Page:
Computational Demography Working Group (CDWG)
This CSDE-sponsored group meets to discuss demographic data and computational and statistical methods, to share tools developed by students and faculty via demos or tutorials, and to workshop research in progress. Prior topics include:
- “Using Twitter Data to Study Migration Processes” – Lee Fiorio (Geography)
- “Getting started with Spark for the Analysis of Large Data Sets” – Ott Toomet (I-School)
- “Using Facebook Data for Advertisers for Demographic Research” -- Emilio Zagheni & Kivan Polimis (Sociology)
- “Discussion on Data for Climate Action Challenge” -- Afra Mashhadi (Sociology)
- “Using ORCA Card Data” Victoria Sass (Sociology)
- “A Systems Biology Perspective on Biodemography” Daniel Promislow (Pathology)
Everyone welcome; pizza or light refreshments are typically served at meetings. Those interested in receiving regular group announcements should sign up for our mailing list. For more information, please email Connor Gilroy.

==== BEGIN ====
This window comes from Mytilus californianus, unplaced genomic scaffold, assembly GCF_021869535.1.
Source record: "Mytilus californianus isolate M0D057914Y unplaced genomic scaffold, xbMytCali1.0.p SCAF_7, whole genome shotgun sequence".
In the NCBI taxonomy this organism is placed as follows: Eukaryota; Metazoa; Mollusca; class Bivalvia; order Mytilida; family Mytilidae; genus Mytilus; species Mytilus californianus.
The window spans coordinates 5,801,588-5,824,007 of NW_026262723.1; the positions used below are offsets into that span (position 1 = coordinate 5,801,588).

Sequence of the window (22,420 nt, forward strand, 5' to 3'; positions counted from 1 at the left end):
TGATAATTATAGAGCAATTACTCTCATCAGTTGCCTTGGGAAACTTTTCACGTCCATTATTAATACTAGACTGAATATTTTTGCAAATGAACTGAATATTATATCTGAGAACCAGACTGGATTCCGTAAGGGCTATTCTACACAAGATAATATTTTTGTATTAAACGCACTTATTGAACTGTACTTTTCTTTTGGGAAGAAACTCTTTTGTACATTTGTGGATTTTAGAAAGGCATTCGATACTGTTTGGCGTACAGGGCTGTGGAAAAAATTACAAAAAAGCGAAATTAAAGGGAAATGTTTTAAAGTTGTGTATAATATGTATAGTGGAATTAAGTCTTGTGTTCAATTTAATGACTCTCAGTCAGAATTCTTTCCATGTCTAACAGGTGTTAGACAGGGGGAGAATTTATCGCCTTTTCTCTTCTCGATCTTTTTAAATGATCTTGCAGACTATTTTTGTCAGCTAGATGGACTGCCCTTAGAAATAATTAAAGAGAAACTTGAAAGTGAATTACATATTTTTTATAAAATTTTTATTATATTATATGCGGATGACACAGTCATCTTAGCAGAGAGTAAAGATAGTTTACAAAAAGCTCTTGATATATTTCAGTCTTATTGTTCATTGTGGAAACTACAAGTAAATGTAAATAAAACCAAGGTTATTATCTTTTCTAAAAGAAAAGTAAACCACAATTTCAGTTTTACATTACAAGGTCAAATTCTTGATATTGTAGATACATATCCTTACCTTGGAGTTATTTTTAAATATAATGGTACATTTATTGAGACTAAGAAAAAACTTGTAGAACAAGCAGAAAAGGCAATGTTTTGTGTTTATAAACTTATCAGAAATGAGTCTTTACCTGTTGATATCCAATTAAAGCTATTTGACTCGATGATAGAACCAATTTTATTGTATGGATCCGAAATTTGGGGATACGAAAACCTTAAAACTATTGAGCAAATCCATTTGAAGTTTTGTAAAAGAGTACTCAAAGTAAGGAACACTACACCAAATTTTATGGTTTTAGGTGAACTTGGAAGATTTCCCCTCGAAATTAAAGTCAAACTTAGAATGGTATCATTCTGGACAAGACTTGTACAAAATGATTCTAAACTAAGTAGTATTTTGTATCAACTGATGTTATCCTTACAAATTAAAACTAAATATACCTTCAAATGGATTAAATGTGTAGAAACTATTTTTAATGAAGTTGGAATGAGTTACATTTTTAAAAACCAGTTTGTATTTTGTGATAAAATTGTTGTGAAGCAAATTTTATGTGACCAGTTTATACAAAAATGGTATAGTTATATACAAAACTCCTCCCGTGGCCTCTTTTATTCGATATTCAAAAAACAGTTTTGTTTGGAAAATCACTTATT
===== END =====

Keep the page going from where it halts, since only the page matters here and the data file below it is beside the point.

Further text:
“CDWG provides the opportunity for a deep dive into how people apply the computational methods they use to their substantive work. Often, when people doing novel things present their work publicly, you don't have the chance to hear the full details of the implementation. In CDWG, we get to see people's code, to hear what's worked well and what has been challenging.” –Connor Gilroy (Grad Student)
Contexts Working Group
CWG is interdisciplinary and graduate student-driven, providing them a forum for feedback on specific projects. We consider specific theory and method questions and a variety of professional development topics. The group’s broad range of interests provides members new interpretations, literatures, theoretical arguments, and methodological approaches to enrich their own work. Each week, participants talk about their recent research activities and progress. We thus catch up on news, identify opportunities for collaboration, help, and professional-development. After updates, the group turns its attention to a piece of work previously emailed to the group for feedback. The goal is to give the presenting student a clear path forward for their project. All graduate students, staff, and faculty are all welcome to participate and should contact Kyle Crowder to be added to the group mailing list.